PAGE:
Wednesday, January 7, 2009

Making PowerPoint Presentations Easy to Share and View

PowerPoint is a powerful tool for creating presentations -- but its very versatility is a double-edged sword. It enables you to make presentations lively and visually appealing, but if you get carried away, you'll end up with a cluttered mess that may not even work on your colleagues' or clients' machines.

Say you're using Vista and you've got a fast computer with all sorts of wacky fonts installed. You can create a real whiz-bang presentation with animations, sounds and colors galore, and a different font for every slide.

But if you send it to a client with a slower machine, an older operating system, or even a Mac -- watch out. All those fancy geegaws might not even show up! To make sure your presentation is easily viewable on a variety of systems and platforms, here are a few pieces of advice:

1. Stick to commonly installed fonts. It's hard to go wrong with a solid sans-serif font like Arial or Helvetica. It might lack the drama of a Gothic script or the pizzazz of a hand-lettered font, but you can be pretty certain it will look the same from user to user. The same goes for custom bullet points -- they might show up as plain old bullet points on somebody else's machine, so you may as well keep them simple to start.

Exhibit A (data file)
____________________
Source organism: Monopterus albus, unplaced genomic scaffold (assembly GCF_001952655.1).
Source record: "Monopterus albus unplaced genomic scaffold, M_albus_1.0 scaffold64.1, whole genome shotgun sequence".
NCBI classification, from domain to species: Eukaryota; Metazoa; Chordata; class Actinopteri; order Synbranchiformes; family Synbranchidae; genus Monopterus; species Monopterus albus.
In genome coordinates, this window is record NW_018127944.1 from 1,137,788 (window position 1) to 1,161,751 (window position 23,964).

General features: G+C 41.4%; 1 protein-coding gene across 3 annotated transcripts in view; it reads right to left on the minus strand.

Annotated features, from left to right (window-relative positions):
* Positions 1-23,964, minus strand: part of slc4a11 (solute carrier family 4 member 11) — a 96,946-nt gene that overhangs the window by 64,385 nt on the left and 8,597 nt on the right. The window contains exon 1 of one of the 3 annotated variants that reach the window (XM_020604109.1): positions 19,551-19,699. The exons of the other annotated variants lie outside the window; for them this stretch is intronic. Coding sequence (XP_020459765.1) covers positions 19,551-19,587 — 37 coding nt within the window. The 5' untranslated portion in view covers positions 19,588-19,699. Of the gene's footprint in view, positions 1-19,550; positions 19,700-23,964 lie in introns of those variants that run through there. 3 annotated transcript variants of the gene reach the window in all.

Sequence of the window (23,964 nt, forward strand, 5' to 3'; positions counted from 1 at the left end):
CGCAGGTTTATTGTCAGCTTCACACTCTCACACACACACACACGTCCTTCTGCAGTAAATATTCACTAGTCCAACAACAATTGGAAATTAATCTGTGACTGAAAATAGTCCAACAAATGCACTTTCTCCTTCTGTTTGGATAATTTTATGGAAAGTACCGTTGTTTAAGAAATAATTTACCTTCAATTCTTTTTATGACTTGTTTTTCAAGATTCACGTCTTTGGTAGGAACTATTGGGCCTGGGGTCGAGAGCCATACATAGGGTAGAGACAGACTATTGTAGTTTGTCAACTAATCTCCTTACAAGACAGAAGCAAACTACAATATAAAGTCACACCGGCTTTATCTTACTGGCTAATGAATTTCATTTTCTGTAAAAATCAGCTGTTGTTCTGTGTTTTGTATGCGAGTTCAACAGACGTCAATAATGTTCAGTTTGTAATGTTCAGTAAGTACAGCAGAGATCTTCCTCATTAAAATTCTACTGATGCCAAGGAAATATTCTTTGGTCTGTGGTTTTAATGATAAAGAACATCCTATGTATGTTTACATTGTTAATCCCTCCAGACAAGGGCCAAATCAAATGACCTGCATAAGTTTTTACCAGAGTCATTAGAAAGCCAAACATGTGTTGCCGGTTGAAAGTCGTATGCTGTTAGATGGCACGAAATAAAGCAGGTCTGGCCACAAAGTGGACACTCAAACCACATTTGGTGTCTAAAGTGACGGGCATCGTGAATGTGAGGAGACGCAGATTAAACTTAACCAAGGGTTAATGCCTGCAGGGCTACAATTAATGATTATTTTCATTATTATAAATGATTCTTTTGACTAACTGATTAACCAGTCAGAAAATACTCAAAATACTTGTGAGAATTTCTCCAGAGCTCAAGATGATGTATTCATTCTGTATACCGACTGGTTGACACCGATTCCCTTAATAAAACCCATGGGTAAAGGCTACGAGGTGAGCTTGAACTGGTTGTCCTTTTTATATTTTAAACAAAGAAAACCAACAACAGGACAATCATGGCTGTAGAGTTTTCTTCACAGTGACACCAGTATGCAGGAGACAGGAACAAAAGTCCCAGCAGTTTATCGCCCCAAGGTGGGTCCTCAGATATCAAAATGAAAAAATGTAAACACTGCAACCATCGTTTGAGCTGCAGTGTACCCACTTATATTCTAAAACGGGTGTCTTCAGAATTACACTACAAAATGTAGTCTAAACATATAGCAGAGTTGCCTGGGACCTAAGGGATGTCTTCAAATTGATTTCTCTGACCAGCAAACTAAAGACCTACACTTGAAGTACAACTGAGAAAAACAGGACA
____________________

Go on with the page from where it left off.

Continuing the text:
2. Keep embedded sound or video to a minimum. According to Bit Better, a clip art publisher and PowerPoint presentation developer, sounds and videos "will not go from Mac to Windows gracefully, and you have to be very careful about how you insert the files in order to get them to 'travel' properly." Save yourself the hassle by keeping images static.

3. Don't write all the way to the edge of the screen. This might sound odd, but the reason is that, depending on which presentation medium you're using -- projector, computer, even television screen -- the aspect ratio might be slightly different than the one you built the presentation on. Make sure you have a decent white space on either side of your text so that your words don't run off the side of the screen when it's projected.

4. Beware of subtle shading and color schemes. Your viewer's screen might be more or less sensitive to color variations than your own. The graduated fill on a bar chart that goes from light yellow to bright chartreuse on your computer might just look like a mustard nightmare on an older screen. Keep your look simple, clean, and bold.

5. Run it by a friend. Check out your presentation on several different computers and operating systems to make sure it's rendering the same on all of them.

Need advice on how to tame PowerPoint or other Microsoft Office programs? Give us a call -- we can help.

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